The Colorado Department of Agriculture (CDA) has reported new cases of Rabbit Hemorrhagic Disease (RHDV2), a highly contagious and lethal foreign animal disease that affects wild and domestic rabbits.
The new cases were found in Weld County, making it the sixth Colorado county where RHDV2 has been reported.
Domestic rabbits in El Paso and Monetzuma counties have been found with the disease, as have wild and feral rabbits in Alamosa, El Paso, Prowers, and Pueblo counties.
With incidents of RHDV2 increasing in Colorado and western states, CDA and Colorado Parks and Wildlife are asking the public to watch for multiple dead or sick rabbits, which can suggest RHDV2 or a sign of tularemia or plague, diseases that can cause serious illness in people.
Do not handle or consume sick or dead wildlife and do not allow pets to contact or consume wildlife carcasses.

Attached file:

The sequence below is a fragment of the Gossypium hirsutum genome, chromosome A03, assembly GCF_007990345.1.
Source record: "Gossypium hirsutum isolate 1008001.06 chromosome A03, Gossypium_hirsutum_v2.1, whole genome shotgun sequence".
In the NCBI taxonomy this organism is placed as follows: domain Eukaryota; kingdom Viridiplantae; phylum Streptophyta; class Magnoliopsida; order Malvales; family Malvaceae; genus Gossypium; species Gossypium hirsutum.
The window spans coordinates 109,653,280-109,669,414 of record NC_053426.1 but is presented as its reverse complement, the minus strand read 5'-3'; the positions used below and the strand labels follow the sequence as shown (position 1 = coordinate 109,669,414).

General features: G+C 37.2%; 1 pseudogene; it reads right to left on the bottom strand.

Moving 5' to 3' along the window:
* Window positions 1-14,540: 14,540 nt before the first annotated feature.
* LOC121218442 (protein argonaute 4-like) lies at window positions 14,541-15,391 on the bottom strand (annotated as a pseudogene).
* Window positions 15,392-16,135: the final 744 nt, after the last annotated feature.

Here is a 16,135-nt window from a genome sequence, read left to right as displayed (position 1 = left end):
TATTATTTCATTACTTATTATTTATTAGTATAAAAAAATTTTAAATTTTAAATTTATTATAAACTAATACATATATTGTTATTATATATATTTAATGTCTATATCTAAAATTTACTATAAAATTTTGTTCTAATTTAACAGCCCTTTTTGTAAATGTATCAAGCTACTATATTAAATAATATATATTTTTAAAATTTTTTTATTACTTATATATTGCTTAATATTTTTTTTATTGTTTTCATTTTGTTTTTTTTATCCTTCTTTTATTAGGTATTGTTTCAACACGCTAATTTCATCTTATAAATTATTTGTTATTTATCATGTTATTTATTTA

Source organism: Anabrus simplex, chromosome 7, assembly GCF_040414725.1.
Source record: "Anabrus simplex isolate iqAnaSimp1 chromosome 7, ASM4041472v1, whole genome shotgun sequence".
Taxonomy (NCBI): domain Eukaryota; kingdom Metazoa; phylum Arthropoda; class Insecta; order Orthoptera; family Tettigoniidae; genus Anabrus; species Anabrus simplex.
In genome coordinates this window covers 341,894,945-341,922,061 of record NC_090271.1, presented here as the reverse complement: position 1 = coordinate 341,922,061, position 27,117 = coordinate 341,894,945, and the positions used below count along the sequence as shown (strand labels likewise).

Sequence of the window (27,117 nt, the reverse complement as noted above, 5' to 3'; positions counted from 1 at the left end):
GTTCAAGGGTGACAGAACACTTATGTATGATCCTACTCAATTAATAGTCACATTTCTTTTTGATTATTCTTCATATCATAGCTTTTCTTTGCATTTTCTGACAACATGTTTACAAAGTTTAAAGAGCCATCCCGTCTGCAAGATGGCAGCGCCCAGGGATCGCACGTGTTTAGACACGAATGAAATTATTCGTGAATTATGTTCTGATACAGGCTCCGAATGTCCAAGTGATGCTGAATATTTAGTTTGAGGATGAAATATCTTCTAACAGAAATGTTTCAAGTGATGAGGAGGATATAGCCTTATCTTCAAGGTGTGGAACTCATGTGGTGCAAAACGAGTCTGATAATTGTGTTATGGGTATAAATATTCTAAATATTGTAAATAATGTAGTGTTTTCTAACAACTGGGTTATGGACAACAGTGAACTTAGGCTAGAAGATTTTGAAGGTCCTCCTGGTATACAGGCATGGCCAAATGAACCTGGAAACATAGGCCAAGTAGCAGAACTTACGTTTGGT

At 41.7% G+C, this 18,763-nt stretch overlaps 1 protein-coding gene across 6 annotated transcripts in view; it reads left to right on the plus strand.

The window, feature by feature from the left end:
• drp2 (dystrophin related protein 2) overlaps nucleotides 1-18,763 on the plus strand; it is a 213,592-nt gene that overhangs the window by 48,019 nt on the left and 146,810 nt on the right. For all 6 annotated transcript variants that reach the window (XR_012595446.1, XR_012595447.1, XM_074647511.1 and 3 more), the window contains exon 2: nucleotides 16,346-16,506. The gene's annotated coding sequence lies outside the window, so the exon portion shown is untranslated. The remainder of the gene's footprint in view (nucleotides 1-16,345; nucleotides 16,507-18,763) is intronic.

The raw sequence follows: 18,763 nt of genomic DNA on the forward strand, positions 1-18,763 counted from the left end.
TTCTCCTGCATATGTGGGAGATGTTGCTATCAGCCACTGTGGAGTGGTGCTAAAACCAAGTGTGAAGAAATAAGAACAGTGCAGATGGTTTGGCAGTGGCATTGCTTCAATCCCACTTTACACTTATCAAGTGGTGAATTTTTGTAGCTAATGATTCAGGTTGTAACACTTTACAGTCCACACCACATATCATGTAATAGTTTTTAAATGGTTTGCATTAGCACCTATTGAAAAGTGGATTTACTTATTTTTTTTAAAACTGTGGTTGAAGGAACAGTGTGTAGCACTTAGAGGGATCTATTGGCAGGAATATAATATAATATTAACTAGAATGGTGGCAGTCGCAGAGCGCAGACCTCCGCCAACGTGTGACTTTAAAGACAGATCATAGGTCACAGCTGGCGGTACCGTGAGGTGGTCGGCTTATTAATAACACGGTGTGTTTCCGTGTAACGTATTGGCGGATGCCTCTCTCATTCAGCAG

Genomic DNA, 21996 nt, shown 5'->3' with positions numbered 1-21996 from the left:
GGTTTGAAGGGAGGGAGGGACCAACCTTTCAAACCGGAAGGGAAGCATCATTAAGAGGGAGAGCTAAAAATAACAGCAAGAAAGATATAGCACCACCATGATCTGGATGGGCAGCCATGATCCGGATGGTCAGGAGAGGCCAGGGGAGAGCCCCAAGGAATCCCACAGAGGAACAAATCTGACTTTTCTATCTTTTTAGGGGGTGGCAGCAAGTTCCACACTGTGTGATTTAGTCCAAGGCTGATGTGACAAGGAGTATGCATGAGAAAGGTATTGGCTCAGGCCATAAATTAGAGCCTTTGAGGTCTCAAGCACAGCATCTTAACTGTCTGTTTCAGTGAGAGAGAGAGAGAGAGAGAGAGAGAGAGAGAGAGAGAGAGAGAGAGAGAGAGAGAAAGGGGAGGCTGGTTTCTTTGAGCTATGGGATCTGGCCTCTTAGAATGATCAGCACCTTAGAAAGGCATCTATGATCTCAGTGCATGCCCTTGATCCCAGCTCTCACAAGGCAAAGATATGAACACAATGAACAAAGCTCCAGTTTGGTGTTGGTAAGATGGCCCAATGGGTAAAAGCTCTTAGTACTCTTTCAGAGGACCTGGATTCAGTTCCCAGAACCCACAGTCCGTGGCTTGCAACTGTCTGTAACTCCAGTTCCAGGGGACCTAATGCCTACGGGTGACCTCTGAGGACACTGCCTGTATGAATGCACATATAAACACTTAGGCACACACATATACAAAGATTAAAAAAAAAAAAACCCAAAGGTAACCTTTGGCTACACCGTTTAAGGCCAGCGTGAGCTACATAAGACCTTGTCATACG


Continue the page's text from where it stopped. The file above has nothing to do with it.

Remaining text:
The public has been asked to report suspected wildlife cases by contacting the local Colorado Parks and Wildlife office.
Veterinarians and owners are required to report supsected RHDV2 cases in domestic rabbits to the State Veterinarian’s office.
Rabbit owners should exercise extreme caution and biosecurity to avoid accidental exposure of domestic rabbits through contaminated feed, bedding, equipment, or clothing that may have come in contact from infected wild rabbits or birds that could transfer the virus from infected wild rabbits.
The CDA advises that domestic rabbits should not be housed outdoors in areas where rabbit hemorrhagic disease has been detected in wild rabbits.
Veterinarians and owners must report suspected RHDV2 cases in domestic rabbits to the State Veterinarian’s Office.
The spread of the disease has also prompted the CDA to issue guidance on rabbit shows and fairs recommending they be postponed or canceled.